Research Project: Reporting the Revolution: The Artist as Witness, Critic and Propagandist for the 1917 Revolution in Russia
The Courtauld Institute of Art in partnership with Tate invites applications for a PhD studentship fully-funded for three years by the Arts and Humanities Research Council to commence in October 2015.
This doctoral research project focuses on the visual history of the Russian Revolution and its aftermath, especially how its impact, propagation and celebration were pictured. The primary resource will be the unrivalled David King Collection formed over the last forty years and newly acquired by Tate. The variety of the collection provides many avenues for investigating the troubled history of the Soviet Union through different registers and media, and contrasting the optimism of official propaganda with the actuality revealed through documentation. Histories of artistic activities in the period have tended to continue a long-held fascination with the avant-garde alongside the complex politics of the revolutionary moment. The range of source material available invites a re-consideration of these narratives bringing them closer to the first-hand experience of the public consumption of posters, illustrated newspapers, periodicals and limited editions, prints and drawings as well as a rich archive of photographs.
Candidates should have a strong interest in modern art from Russia and the Soviet Union. Ability to read in Russian at a scholarly level is essential and familiarity with other languages of the region advantageous. It is also desirable that candidates should have a strong grounding in the visual culture or political histories of the region, and experience with independent archival research.
The PhD supervisors are Dr Klara Kemp-Welch (Courtauld Institute of Art) and Dr Matthew Gale (Curator, Modern Art, & Head of Displays, Tate Modern). The student will examine the David King collection within Tate’s collection, library and archive, utilising the museum’s records, as part of his or her thesis. The student will also produce forty summary texts about individual artworks for publication on Tate’s website, following existing guidelines. Such texts will relate closely to the themes and areas that the student is researching, and should form the basis for display and in-gallery texts. The experience of writing for a broad public about the works will provide valuable training. The student will be asked to share research findings with staff at Tate, both informally and formally, through seminars and a range of possible publishing outcomes with Tate.
We invite applications from candidates with a strong academic background in modern art from Russia and the Soviet Union, showing evidence of archival research skills and a clear and engaging research proposal that can be developed through the available research supervision. The candidate must have excellent command of English, spoken and written, and show evidence of an ability to write about artworks for a specialist and non-specialist audiences in an engaging and accessible way. The successful candidate would also have advanced reading ability in Russian.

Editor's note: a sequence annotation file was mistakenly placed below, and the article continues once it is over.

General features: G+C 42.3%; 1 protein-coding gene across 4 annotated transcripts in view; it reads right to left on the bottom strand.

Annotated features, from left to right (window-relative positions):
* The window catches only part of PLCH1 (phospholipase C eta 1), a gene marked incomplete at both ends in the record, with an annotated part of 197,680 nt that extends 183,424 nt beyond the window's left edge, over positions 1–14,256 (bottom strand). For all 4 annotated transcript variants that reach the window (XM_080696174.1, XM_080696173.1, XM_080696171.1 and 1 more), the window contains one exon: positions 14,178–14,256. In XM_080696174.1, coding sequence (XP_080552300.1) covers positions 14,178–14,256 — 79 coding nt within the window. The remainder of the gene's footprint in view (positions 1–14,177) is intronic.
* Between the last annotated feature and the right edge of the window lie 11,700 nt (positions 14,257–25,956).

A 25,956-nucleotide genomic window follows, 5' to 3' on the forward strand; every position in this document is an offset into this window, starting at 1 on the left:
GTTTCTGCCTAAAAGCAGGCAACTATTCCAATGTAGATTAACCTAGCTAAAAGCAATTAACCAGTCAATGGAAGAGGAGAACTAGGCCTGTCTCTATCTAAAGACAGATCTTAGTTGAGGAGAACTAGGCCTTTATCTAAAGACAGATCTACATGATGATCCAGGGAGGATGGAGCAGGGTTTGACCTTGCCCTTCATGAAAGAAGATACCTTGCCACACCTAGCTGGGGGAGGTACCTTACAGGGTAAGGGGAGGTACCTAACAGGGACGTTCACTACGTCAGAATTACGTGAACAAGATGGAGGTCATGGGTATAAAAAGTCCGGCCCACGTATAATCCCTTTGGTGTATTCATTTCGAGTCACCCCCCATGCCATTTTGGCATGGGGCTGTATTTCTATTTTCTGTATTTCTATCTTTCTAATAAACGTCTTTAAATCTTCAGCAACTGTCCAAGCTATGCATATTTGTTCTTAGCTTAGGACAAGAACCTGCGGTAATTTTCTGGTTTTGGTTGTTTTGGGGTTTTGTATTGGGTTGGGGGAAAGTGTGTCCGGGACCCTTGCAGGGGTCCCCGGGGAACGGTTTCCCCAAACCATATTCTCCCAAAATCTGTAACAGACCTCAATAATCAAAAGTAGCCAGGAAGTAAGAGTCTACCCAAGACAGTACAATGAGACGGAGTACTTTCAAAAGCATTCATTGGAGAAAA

Successful applicants would be expected to have a good first degree (at least 2.1, or international equivalent) in a relevant field of humanities, and have obtained, or are currently working towards a Masters degree at Merit or Distinction level, or international equivalent.
Please note that the award is subject to the AHRC’s terms, to which applicants should refer before applying (see the AHRC’s Research Funding Guide:http://www.ahrc.ac.uk/SiteCollectionDocuments/Training%20Grant%20Funding%20Guide%202014-15.pdf
Note that overseas students are not eligible for AHRC awards (except under specific circumstances) and EU students need to assess whether they are eligible for fees and maintenance or fees only. Details of current maintenance and fee rates can be found on the ‘Current Research Awards’ page on the AHRC website (http://www.ahrc.ac.uk/Funding-Opportunities/Postgraduate-funding/Pages/Current-award-holders.aspx)
The AHRC doctoral award does not include funds for travel but please note that the student will be able to apply for external grants that would help to enable travel in the region.
Applications should be made by email to firstname.lastname@example.org at The Courtauld Institute of Art and should include the following documents as electronic attachments in either MS Word or PDF format:
- A covering letter, stating why you are applying for this opportunity and why you think your academic interests qualify you for this award.
- A research proposal of 1,000 words in length.
- A curriculum vitae.
- A transcript of your qualifications to date (and anticipated results if still studying for an MA).
- A writing sample (e.g. MA essay or dissertation; images may be omitted if the document is too large otherwise to send by email).
- Contact details for two referees.
Note: Please ensure the files are labelled as follows: ‘surname, first name, application component (e.g. writing sample / CV).
Closing Date: 17 May 2015
Interview Date: 29 May 2015, at Tate Modern
This opportunity has expired. It was originally published here: